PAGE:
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Temperature and quantum physics

  1. Jun 8, 2008 #1
    Hi everyone, first of all let me state I'm no expert in quantum physics. But I'd be glad if any of you would just introduce a little to how temperature is understood from the quantum model stand point. From a classical point of view I believe temperature is a measure of the internal energy of an object, which is given by the kinethic energy of the particles that compose the object, the vibrations of these particles. I might be wrong here, please correct me if so. In quantum physics, the behavior of sumatomic particles is caotic, so how can one understand the vibrations at this level, which ultimately give the temperature of the object?
    I hope I was clear here. I just want to know if my understanding of temperature is correct, and what the concept of temperature means in the world of quantum physics? WHAT is temperature, as scientists understand it today?
     
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  3. Jun 9, 2008 #2

    malawi_glenn

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    average kinetic energy of an ensamble of particles is still valid, temperature is a macroscopic entity, just as colour is etc. Kinetic energy is just not only vibrational energy.
     
  4. Jun 9, 2008 #3
    Temperature is a statistical concept, so in order to talk about the temperature of a quantum system, you need an ensemble of things that behave quantum mechanically. If they are in different energy eigenstates, then you can appeal to the usual methods of statistical mechanics to find out what the temperature is. Another way to go about it is to look at the thermal density matrix. However, in order to have a well defined temperature, like any system, it has to be in equilibrium.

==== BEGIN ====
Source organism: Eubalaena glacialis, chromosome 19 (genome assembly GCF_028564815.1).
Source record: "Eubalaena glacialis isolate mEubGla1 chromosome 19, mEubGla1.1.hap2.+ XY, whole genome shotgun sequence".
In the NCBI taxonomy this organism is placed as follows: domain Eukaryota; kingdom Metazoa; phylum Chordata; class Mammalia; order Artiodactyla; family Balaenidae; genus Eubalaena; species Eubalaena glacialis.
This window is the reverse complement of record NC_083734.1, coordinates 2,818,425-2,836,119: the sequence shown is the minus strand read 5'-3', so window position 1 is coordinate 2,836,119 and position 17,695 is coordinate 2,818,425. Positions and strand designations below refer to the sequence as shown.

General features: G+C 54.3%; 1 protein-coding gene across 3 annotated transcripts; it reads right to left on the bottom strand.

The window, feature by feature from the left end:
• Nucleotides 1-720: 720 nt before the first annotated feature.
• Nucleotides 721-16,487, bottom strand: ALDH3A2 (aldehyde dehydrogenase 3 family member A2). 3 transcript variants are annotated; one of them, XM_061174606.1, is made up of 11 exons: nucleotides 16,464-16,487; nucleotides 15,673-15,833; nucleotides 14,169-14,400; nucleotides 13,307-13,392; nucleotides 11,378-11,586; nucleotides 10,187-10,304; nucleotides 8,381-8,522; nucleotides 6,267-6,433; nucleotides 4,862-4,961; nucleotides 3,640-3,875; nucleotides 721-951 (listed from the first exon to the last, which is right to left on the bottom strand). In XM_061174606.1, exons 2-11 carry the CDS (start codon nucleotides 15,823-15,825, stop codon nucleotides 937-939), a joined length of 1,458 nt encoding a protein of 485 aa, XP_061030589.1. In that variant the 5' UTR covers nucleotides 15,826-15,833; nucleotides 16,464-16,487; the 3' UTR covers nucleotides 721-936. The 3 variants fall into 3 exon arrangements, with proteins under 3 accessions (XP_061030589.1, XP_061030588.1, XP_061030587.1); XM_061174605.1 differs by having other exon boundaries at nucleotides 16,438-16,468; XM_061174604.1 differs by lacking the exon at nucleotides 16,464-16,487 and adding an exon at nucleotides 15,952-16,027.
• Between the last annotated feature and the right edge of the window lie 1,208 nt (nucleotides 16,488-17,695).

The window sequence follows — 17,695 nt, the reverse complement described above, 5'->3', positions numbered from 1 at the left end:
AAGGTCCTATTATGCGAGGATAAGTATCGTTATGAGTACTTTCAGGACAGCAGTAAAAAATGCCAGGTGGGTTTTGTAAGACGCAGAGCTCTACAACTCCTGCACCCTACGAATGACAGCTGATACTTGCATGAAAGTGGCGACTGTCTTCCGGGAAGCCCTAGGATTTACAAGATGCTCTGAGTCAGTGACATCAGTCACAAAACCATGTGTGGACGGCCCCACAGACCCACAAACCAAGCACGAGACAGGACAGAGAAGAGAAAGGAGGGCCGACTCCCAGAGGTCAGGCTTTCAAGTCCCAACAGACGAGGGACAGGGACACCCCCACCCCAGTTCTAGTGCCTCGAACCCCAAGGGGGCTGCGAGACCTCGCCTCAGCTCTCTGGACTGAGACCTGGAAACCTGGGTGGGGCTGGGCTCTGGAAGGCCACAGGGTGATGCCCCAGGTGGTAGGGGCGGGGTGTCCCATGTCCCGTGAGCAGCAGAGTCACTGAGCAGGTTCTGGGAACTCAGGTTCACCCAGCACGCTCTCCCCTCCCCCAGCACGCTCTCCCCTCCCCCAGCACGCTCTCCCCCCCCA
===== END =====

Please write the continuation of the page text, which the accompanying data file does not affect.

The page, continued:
5. Jun 9, 2008 #4
    Thanks for your responses guys, that helped.
     
  6. Jun 10, 2008 #5

    Fredrik

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    It isn't. It's a measure of how much the energy changes when you change the entropy of the system, or equivalently 1 divided by how much the entropy changes when you change the energy. It's usually defined by taking entropy S to be a function of energy E and defining the temperature T(E)=1/S'(E).

    The point of the concept of temperature is that it tells you in which direction energy will flow when you put two systems in thermal contact. If the total energy of the two systems is constant (it will be unless they interact with a third system), energy will flow from the system with the higher temperature to the one with the lower temperature. It's actually not very difficult to show that this must happen if the combined system goes towards a state of higher entropy.
     
  7. Jun 10, 2008 #6

    Fredrik

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    I forgot about how easy it is to motivate this definition...

    Consider two systems that are put in thermal contact with each other. If we keep them isolated from other systems, the total energy is [itex]E=E_1+E_2[/itex] and the total entropy is [itex]S(E)=S(E_1)+S(E_2)[/itex]. Energy will flow from one system to the other if that increases the total entropy of the combined system. Let's say that the total entropy increases when energy flows from system 1 to system 2. That means that

    [tex]0<\frac{d}{dE_2}(S_1(E-E_2)+S_2(E_2))=-S_1'(E_1)+S_2'(E_2)[/tex]​

    [tex]\frac{1}{S_1'(E_1)}>\frac{1}{S_2'(E_2)}[/tex]​

    This shows that the energy flows from the system with the higher value of [itex]1/S_i'(E_i)[/itex] to the one with the lower value. We therefore define the temperature at energy E of a system with entropy S(E) as

    [tex]T(E)=\frac{1}{S'(E)}[/tex]​
     
  8. Jun 10, 2008 #7
    And to add to Fredrik's post the Entropy of a system (S) in a quantum sense is a measure of how many states are available to the system (S=k ln \omega) where \omega is the number of states a system has (1 single coin has two states H or T (heads or tails) a system of two coins has 4 states HH,HT,TH,TT (neglecting the complications due to indistinguishability)). Therefore, entropy is a quantum concept just as much as it is a thermodynamic one.
     
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